A brief definition: cradle-to-cradle is a mindset to construct goods from materials that can be completely reused or returned to the earth; i.e., there is no long-term disposal issue. This mindset has been promoted recently by the architect William McDonough.

An example of a cradle-to-cradle product is the Herman Miller's Celle chair, which according to the manufacturer can be disassembled into components that are 99% recyclable.

The most thought-provoking piece I've read on the subject is "The Biosphere Rules" by Gregory Unruh in the February 2008 Harvard Business Review. Unruh writes about how businesses can be transformed by biomimicry--the imitation of nature, a view McDonough also believes in strongly. Unruh's rules for manufacturers are:

  1. Use a parsimonious palette
  2. Cycle up--virtuously
  3. Exploit the power of platforms

#1 implies using a smaller number of materials, in manufacture, and in limiting (eliminating?) the compounding of materials. This is an issue for manufacturers--historically, they've started with a design and located or created materials to fulfill that design. Now they will be starting with a materials list to begin with and say "What can we make from this?"

The benefit is that the simpler materials are more easily reused, recycled or composted. And a fewer number will make the process to collect and sort them more economical.

#2 says in part that items should be made to wear out. (The limitations of #1 may help matters here--the alchemy required to create super-long-lasting materials may lead to unacceptable waste.) This is the most difficult part for me. My whole nature tells me to buy things that are long-lasting in order to consume as little as possible. And that old things have mana and should be retained. (I have three coats I love that are each more than 20 years old.)

Cradle-to-cradle says that things that wear out are OK and, as long as the manufacturers have good processes for collecting and recycling/rehabbing/refurbishing them, it's even desirable.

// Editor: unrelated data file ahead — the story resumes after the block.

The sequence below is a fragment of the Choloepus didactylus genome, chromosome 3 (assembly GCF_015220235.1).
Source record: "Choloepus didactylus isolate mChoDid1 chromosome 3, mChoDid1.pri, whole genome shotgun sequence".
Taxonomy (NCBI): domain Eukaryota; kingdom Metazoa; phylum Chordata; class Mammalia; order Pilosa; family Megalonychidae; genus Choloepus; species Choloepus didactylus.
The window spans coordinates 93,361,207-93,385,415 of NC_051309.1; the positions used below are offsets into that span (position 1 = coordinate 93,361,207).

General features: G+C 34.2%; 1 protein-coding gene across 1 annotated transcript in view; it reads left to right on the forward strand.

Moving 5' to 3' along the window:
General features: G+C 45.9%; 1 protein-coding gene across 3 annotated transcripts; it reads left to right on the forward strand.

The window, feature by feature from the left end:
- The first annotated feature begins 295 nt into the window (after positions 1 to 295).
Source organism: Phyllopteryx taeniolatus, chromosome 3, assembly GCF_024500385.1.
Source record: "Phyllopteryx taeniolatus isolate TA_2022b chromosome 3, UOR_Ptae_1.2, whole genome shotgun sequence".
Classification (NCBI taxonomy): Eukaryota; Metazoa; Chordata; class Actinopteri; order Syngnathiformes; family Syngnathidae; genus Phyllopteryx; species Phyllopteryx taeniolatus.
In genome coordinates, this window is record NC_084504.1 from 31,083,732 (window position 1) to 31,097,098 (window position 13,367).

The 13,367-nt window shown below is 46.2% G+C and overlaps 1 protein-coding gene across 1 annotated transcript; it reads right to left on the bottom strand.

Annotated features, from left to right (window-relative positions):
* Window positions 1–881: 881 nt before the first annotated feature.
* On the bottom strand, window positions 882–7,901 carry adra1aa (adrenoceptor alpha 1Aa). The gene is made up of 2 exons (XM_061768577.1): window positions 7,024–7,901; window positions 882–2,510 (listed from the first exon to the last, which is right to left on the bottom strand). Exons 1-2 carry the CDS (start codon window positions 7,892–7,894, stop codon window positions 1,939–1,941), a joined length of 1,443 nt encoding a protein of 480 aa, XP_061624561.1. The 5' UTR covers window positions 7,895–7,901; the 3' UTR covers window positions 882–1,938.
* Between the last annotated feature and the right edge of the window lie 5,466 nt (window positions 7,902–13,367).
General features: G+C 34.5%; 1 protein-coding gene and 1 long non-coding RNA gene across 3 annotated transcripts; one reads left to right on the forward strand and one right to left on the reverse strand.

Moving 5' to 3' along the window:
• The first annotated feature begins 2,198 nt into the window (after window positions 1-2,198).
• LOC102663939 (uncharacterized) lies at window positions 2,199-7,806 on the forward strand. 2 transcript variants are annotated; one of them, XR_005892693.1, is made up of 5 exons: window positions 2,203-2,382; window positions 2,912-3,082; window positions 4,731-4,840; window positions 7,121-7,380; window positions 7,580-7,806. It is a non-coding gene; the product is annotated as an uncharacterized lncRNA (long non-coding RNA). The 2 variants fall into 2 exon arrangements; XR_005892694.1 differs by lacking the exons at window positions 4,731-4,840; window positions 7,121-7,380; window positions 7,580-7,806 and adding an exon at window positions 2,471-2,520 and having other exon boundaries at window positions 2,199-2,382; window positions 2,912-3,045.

I may be the only one who will have to have a culture transplant to fall in love with this concept. But if I'm not, cradle-to-cradle may take quite a while to catch on.

Related post:
Fortune Innovation Forum Day 2 (McDonough)

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Sunday, July 27, 2008

The deep attraction of the locally-produced

While reading a review of Rob Walker's "Buying In," in today's New York Times Book Review, I got to thinking about why I buy a certain type of beer.

The review points out Walker's description of the rebirth of Pabst, which after decades of decline began to grow again, led by young people seeking an unpretentious and less heavily-advertised beer to drink. Picking up on the weak signals, Pabst marketing shrewdly capitalized on the image by embarking on a low-profile campaign focusing on small-scale sponsorships of happenings favored by their market segment.

Yesterday, I took the kids and some friends and went on a tour of the Troegs Brewery across the river in Harrisburg.

I only drink local beers--Troegs, Stoudt's, Lancaster Brewing. And reading the book review made me ponder why this was so. Local beer is fresh, sure. Brewed in small batches. It has more taste than the mass-produced beers. But this didn't explain it all to me. To me, the local aspect is predominant.

Was there a "deep metaphor" at work here? With apologies to the Zaltmans, authors of "Marketing Metaphoria" and coiners of the phrase "deep metaphor," I think so. Something deep in my psyche makes me yearn for Troegs Sunshine Pils and revolt at the thought of Miller Genuine Draft.

Similarly, we get our vegetables much of the year from Spiral Path Farm, a CSA farm located about an hour from here, which we've visited.

At any rate, if this is so, it perhaps explains another phenomenon--when a big national bank buys a local bank, within two years a new local one springs up to take its place. Or does that only happen in my town?

Related Post:
"Marketing Metaphoria": Deep yearnings about the products we buy


Thursday, July 24, 2008

Zuckerberg learns

I didn't like much of what I read about Mark Zuckerberg, the founder of Facebook. Seemed like a bratty kid, ego on overdrive. The questions about perhaps appropriating the idea from Harvard classmates cast a shadow to me.

But I am impressed with what I'm reading about him now. Today in The New York Times, Brad Stone profiles some new Facebook integration tools, and in the article some quotes from Zuckerberg that are out of step with his old persona, to say the least.

Like this:

“We paid a lot of attention to making sure that people have complete control over what is in their feed,” he said. “We learned from last time.”

And this:

“As happy as I am with the growth of the ecosystem, there are a lot of mistakes we made,” Mr. Zuckerberg said. “I think we can all agree that we don’t want an ecosystem full of applications that are just trying to spread themselves.”